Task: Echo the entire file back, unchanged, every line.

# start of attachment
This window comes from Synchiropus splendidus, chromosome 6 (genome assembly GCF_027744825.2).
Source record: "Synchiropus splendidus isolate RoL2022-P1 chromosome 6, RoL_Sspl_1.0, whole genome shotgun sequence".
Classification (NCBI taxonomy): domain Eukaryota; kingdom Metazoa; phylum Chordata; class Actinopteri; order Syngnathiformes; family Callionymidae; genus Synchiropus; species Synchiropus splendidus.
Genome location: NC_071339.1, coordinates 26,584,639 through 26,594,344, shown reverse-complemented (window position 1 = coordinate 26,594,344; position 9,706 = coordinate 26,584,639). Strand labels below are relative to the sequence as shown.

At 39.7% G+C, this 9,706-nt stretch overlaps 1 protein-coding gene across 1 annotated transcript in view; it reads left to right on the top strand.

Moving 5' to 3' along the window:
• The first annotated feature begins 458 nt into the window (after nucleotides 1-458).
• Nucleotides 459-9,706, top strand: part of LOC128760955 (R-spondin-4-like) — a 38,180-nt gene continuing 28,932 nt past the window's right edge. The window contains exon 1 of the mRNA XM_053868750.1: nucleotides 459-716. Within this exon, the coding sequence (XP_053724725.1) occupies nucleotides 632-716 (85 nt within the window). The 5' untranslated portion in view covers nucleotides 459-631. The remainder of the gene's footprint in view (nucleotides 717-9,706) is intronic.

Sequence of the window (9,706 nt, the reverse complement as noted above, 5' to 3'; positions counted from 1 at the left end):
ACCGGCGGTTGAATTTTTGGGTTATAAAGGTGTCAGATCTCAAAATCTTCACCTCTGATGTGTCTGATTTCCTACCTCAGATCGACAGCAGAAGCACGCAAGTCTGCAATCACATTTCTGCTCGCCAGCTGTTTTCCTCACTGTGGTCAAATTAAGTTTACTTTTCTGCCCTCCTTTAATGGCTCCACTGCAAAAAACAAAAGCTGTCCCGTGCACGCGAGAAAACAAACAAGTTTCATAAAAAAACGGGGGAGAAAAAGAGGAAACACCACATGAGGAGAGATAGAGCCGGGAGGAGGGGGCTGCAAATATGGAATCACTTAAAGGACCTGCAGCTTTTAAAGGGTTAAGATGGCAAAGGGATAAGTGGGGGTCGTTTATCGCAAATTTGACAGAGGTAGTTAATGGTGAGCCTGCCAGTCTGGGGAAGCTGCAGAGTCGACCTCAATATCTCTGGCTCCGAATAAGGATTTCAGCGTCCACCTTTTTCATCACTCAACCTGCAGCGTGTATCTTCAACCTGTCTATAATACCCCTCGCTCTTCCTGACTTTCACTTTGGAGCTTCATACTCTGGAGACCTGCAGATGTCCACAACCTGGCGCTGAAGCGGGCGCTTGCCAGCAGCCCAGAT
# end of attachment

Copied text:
This window comes from Synchiropus splendidus, chromosome 6 (genome assembly GCF_027744825.2).
Source record: "Synchiropus splendidus isolate RoL2022-P1 chromosome 6, RoL_Sspl_1.0, whole genome shotgun sequence".
Classification (NCBI taxonomy): domain Eukaryota; kingdom Metazoa; phylum Chordata; class Actinopteri; order Syngnathiformes; family Callionymidae; genus Synchiropus; species Synchiropus splendidus.
Genome location: NC_071339.1, coordinates 26,584,639 through 26,594,344, shown reverse-complemented (window position 1 = coordinate 26,594,344; position 9,706 = coordinate 26,584,639). Strand labels below are relative to the sequence as shown.

At 39.7% G+C, this 9,706-nt stretch overlaps 1 protein-coding gene across 1 annotated transcript in view; it reads left to right on the top strand.

Moving 5' to 3' along the window:
• The first annotated feature begins 458 nt into the window (after nucleotides 1-458).
• Nucleotides 459-9,706, top strand: part of LOC128760955 (R-spondin-4-like) — a 38,180-nt gene continuing 28,932 nt past the window's right edge. The window contains exon 1 of the mRNA XM_053868750.1: nucleotides 459-716. Within this exon, the coding sequence (XP_053724725.1) occupies nucleotides 632-716 (85 nt within the window). The 5' untranslated portion in view covers nucleotides 459-631. The remainder of the gene's footprint in view (nucleotides 717-9,706) is intronic.

Sequence of the window (9,706 nt, the reverse complement as noted above, 5' to 3'; positions counted from 1 at the left end):
ACCGGCGGTTGAATTTTTGGGTTATAAAGGTGTCAGATCTCAAAATCTTCACCTCTGATGTGTCTGATTTCCTACCTCAGATCGACAGCAGAAGCACGCAAGTCTGCAATCACATTTCTGCTCGCCAGCTGTTTTCCTCACTGTGGTCAAATTAAGTTTACTTTTCTGCCCTCCTTTAATGGCTCCACTGCAAAAAACAAAAGCTGTCCCGTGCACGCGAGAAAACAAACAAGTTTCATAAAAAAACGGGGGAGAAAAAGAGGAAACACCACATGAGGAGAGATAGAGCCGGGAGGAGGGGGCTGCAAATATGGAATCACTTAAAGGACCTGCAGCTTTTAAAGGGTTAAGATGGCAAAGGGATAAGTGGGGGTCGTTTATCGCAAATTTGACAGAGGTAGTTAATGGTGAGCCTGCCAGTCTGGGGAAGCTGCAGAGTCGACCTCAATATCTCTGGCTCCGAATAAGGATTTCAGCGTCCACCTTTTTCATCACTCAACCTGCAGCGTGTATCTTCAACCTGTCTATAATACCCCTCGCTCTTCCTGACTTTCACTTTGGAGCTTCATACTCTGGAGACCTGCAGATGTCCACAACCTGGCGCTGAAGCGGGCGCTTGCCAGCAGCCCAGAT